In the NBA, the triple-double is probably the most well-known and respected of the unofficial stats. Achieving a triple-double indicates that you’re a “complete player” who excels at multiple facets of the game. Among active players, Jason Kidd is the leader with 106 career triple-doubles, while Oscar Robertson is the all-time leader with 181.
As difficult as it is to achieve a triple-double in the NBA, I’m introducing a stat that is even more difficult to achieve: the triple-zero. This is achieved by playing at least 20 minutes in a game and finishing with exactly zero points, zero rebounds and zero assists.
Now, I know what you’re thinking: “How hard can that be to achieve? All you have to do is do nothing!” Sure, but the challenge is actually staying on the court long enough to reach the 20-minute minimum when you’re contributing virtually nothing to your team’s cause. Most coaches will probably bench a player before he gets there. Here’s the proof that triple-zeros are hard to come by: There have only been 31 of them since the 1986-87 season, according to Basketball-Reference.com.
Here is the illustrious list of non-achievers, sorted by date.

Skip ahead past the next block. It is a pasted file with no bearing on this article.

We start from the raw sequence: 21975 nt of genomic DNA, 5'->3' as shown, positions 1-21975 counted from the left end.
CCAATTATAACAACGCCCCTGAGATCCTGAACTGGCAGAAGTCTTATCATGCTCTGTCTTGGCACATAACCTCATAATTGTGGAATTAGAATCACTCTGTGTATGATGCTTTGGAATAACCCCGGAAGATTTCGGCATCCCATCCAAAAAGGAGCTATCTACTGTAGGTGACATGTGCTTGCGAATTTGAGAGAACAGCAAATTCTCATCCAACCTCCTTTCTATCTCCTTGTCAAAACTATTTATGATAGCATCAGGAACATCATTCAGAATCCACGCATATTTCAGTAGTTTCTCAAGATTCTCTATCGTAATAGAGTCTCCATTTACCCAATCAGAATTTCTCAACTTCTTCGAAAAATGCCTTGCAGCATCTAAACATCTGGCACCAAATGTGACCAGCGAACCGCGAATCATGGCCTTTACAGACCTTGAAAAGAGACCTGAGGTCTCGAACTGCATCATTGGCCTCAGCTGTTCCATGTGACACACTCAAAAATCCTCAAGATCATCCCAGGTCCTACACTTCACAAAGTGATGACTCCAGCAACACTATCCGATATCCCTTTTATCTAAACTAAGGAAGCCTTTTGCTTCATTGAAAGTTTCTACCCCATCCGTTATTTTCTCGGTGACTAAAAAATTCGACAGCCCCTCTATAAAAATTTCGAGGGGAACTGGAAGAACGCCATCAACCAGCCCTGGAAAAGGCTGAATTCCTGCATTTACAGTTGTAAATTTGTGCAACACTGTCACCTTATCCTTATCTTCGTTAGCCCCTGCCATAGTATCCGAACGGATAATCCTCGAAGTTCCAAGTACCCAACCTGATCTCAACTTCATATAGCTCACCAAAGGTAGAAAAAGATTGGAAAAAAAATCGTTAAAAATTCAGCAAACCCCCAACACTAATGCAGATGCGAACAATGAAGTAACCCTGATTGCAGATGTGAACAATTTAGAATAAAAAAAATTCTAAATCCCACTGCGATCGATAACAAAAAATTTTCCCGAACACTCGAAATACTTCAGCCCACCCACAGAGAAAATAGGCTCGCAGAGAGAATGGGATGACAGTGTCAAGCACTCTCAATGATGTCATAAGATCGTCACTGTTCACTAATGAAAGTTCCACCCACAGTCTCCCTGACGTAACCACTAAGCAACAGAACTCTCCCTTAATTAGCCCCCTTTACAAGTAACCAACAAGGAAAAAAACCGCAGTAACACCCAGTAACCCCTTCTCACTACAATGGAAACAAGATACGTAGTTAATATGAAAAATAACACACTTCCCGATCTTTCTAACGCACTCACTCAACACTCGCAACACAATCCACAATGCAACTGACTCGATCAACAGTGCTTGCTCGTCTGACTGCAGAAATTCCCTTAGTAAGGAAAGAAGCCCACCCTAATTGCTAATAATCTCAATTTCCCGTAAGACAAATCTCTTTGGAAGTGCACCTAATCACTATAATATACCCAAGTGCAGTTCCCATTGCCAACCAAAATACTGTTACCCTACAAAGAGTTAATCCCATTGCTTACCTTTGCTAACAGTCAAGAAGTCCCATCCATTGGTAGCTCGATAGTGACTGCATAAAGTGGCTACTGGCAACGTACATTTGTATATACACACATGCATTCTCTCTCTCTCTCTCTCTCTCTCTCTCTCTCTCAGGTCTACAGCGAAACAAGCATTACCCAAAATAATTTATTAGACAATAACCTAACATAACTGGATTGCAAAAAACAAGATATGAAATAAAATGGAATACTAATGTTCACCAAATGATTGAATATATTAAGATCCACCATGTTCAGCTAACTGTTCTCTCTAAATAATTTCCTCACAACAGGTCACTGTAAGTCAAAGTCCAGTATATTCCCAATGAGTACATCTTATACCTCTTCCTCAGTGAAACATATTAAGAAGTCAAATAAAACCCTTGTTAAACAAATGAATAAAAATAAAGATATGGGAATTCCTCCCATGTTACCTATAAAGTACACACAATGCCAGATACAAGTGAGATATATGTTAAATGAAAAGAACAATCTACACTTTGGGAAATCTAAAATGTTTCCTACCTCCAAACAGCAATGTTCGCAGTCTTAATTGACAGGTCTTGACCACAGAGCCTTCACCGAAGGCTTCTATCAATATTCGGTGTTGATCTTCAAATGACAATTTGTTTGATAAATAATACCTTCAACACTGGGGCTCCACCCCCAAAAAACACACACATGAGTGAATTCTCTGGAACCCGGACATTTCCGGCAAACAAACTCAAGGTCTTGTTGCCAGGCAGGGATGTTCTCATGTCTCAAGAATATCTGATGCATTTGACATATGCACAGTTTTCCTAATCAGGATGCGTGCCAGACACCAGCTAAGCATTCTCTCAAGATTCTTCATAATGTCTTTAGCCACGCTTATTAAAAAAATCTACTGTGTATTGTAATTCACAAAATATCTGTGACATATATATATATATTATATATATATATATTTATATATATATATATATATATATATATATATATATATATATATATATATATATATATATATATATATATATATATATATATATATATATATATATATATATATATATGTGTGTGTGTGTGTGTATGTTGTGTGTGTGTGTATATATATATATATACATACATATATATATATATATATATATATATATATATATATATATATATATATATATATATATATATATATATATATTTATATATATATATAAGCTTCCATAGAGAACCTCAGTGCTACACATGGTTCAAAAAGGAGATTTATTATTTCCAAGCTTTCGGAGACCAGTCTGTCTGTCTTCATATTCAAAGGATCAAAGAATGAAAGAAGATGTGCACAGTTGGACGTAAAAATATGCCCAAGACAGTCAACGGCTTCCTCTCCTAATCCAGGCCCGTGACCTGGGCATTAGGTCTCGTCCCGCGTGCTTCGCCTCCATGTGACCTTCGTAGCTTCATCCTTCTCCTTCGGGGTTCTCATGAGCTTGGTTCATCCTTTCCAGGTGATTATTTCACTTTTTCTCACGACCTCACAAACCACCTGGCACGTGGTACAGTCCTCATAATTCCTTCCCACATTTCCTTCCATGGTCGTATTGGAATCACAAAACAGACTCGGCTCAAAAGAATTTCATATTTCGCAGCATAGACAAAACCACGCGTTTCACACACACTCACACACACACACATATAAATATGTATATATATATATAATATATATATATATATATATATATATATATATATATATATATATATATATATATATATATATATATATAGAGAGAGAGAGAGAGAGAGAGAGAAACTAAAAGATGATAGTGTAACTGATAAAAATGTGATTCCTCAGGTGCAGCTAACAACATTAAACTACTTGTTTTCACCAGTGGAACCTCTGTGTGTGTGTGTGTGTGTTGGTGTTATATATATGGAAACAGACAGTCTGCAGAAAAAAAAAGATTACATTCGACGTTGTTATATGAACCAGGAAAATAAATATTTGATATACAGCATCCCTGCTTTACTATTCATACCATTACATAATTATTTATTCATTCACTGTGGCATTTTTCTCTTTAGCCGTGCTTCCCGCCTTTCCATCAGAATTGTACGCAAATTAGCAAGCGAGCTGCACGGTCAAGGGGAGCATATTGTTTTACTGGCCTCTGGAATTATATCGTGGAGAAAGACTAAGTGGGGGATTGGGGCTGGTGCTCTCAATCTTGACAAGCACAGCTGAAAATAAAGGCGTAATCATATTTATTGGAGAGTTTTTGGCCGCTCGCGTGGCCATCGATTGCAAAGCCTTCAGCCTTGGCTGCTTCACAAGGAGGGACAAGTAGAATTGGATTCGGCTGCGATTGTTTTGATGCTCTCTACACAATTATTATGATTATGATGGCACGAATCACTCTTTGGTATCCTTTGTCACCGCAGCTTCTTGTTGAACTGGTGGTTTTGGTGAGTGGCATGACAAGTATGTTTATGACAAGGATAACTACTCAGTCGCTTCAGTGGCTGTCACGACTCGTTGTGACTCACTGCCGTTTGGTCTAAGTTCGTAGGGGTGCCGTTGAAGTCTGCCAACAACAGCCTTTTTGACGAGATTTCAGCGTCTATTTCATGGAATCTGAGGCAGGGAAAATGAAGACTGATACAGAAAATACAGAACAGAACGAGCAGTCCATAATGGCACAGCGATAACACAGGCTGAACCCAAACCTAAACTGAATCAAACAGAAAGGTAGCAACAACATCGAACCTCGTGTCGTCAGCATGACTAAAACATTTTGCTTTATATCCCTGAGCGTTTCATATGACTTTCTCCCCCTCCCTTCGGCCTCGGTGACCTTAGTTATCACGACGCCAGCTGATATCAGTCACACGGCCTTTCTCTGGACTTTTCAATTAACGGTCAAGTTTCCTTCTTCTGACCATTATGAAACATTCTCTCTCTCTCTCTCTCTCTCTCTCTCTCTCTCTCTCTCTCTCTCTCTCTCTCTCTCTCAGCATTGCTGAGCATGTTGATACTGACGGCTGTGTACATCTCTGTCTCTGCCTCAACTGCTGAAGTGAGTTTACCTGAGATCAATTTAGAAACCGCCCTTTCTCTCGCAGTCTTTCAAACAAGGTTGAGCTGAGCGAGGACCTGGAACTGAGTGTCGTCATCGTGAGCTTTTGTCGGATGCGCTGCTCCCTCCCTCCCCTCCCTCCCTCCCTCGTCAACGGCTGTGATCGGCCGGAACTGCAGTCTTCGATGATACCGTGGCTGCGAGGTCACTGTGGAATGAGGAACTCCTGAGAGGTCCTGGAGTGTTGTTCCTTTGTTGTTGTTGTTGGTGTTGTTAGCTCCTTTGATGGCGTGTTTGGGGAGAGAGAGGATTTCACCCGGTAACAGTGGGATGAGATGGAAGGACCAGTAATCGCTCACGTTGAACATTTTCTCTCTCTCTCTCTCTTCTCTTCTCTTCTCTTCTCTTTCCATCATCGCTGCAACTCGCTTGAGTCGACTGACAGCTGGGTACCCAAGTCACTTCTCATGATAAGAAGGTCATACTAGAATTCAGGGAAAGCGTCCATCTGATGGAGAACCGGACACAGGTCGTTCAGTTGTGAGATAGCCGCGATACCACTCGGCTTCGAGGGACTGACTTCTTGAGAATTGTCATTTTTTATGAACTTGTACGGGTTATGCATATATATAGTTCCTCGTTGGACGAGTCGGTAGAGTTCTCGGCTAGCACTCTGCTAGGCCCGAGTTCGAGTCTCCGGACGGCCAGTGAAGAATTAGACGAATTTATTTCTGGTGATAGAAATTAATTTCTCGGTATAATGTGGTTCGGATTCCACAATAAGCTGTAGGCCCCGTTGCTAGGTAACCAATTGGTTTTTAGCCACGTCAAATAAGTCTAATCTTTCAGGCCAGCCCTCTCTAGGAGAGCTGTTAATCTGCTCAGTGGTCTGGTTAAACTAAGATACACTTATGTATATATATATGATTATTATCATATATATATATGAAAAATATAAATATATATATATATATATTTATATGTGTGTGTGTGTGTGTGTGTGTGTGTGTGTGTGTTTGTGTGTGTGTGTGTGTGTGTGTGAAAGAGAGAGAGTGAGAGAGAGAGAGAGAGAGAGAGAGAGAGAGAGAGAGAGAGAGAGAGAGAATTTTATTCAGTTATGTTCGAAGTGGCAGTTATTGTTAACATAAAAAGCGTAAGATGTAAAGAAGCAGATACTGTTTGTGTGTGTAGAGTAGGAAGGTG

A few names and games stand out on this list:
- The inspiration for this stat was the fact that Joel Anthony managed to get two triple-zeros in January. If you’re a Miami Heat fan, you’re nodding your head with sad recognition right now. With his second triple-zero, “The Warden” joins the elite “Multiple Triple-Zeros Club” that includes teammate Carlos Arroyo and Jason Collins as its members.
- Walter McCarty is the only player on the list to actually wear the uniform number zero while achieving his triple-zero. Impressive.
- It’s unsurprising that Bruce Bowen has a triple-zero since his contributions typically didn’t show up on a boxscore. Also, there’s no stat for kicks to the face.
- Derek Fisher’s triple-zero on November 4, 2009 had the highest degree of difficulty of any of these — he’s the only player to manage a triple-zero in over 30 minutes of playing time. If you’re curious, the Lakers won that game over the Rockets, 103-102.
So there you have it. I like to think that this will go down as my contribution to basketball history, in much the same way that ESPN bowling broadcaster Rob Stone is known for inventing the term “hambone” to describe when a bowler gets four strikes in a row.
Who’s your pick for the next triple-zero? I predict that Joel Anthony will become the only player in NBA history (as far as we know) to get three triple-zeros in his career — and he might even do it this season. He continues to make me proud to be Canadian.